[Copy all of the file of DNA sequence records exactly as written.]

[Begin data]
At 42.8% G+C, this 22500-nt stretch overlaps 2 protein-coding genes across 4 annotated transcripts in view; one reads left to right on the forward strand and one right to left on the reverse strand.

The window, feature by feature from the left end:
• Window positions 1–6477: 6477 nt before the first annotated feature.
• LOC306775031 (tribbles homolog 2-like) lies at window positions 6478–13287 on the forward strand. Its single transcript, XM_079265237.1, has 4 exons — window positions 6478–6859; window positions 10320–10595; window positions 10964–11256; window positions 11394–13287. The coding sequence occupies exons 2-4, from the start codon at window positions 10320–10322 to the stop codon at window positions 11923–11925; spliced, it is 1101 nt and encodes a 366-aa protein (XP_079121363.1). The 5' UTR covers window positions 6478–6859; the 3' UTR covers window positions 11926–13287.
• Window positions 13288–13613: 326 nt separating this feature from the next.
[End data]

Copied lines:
At 42.8% G+C, this 22500-nt stretch overlaps 2 protein-coding genes across 4 annotated transcripts in view; one reads left to right on the forward strand and one right to left on the reverse strand.

The window, feature by feature from the left end:
• Window positions 1–6477: 6477 nt before the first annotated feature.
• LOC306775031 (tribbles homolog 2-like) lies at window positions 6478–13287 on the forward strand. Its single transcript, XM_079265237.1, has 4 exons — window positions 6478–6859; window positions 10320–10595; window positions 10964–11256; window positions 11394–13287. The coding sequence occupies exons 2-4, from the start codon at window positions 10320–10322 to the stop codon at window positions 11923–11925; spliced, it is 1101 nt and encodes a 366-aa protein (XP_079121363.1). The 5' UTR covers window positions 6478–6859; the 3' UTR covers window positions 11926–13287.
• Window positions 13288–13613: 326 nt separating this feature from the next.